We continue past blue lochans in heathered hillscapes. I could climb to the top of those hills and the rolling gold-green-brown hills of heather and rock and bracken and gorse would extend as far as I could see. I could sit like the fool on the hill and watch the world go about its business.
The thought of those vistas is enough to make me smile with the richness of it; I do not need to stop.

We carry on past the improved road and enter the land of polka dot hills--more formally, striated rocks. Glaciers passed through here at least once and these rocks bear the marks of the ice and the pressure. I note with pleasure that the little cafe by the side of the road opposite the sheer cliff face is open. On the way back we can stop for coffee and ice cream, but I continue now with the same vague sense of destination as when I was a young girl on my bicycle pursuing a road to its end, often making arbitrary decisions about what was the end.

In this case, the end of the road came at a sharp turn by a river after the road had narrowed down to a single track road which the sheep felt was more their domain than mine. I had been here before and thought then that someday I would walk up the path that said simply "Strathnaver Trail."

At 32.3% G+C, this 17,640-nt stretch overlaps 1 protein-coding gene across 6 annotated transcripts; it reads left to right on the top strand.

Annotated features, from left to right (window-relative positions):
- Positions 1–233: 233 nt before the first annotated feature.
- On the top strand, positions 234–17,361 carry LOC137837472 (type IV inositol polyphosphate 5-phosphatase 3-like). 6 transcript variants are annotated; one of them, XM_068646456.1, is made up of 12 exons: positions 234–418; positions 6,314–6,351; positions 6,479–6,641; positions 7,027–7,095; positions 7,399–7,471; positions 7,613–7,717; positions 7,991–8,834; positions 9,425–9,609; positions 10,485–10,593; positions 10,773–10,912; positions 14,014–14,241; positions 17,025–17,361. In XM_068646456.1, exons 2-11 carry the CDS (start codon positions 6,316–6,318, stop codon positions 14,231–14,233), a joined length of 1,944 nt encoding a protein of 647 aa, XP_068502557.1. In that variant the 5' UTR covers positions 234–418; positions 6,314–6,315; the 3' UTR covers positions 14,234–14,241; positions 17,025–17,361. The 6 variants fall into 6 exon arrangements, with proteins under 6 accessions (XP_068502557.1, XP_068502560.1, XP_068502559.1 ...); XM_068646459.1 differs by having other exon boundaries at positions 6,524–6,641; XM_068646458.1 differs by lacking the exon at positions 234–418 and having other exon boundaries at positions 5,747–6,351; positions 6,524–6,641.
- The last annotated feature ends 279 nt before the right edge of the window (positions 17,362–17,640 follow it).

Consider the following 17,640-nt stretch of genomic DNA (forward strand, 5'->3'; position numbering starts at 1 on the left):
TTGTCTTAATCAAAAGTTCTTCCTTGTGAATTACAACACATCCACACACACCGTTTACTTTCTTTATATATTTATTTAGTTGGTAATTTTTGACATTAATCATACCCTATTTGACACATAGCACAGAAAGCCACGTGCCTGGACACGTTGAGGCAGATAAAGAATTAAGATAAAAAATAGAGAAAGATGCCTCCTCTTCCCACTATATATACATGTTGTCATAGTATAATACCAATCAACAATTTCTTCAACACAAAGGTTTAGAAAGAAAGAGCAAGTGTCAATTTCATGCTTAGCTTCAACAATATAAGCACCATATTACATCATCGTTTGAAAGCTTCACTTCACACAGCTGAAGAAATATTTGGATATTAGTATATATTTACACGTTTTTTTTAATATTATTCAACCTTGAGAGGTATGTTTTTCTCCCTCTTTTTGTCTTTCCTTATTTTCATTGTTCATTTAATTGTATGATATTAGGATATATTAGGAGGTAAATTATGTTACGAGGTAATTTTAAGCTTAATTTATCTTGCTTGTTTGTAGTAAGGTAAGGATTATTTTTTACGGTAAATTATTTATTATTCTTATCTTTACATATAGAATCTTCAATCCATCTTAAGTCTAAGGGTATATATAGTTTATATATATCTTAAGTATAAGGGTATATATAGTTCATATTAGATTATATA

I parked the car in a convenient space off the road facing the golden light dancing on the burnished water of the stream below, grabbed my camera and a sun hat, and walked up the trail. Walking the trail for pleasure on a warm afternoon is a joy, but I can't help but be mindful of the many folks who walked that trail for long days and hard nights when they were cleared off their villages. I have a walk only as long as I choose and a safe destination waiting for me. They had neither.

The sheep by the side of the path either find their perches too pleasant to abandon or perhaps they recognize me as a transient. In any case, we seem for an instant to have the kind of gentle orderliness of a newly laundered sheet falling into place on a bed. Everything seems content and at home with itself and its surroundings. Perhaps the photos will capture that and I can share the images with you, but the broad horizons had worked their magic on me. I sauntered back to the car and began our way slowly back home.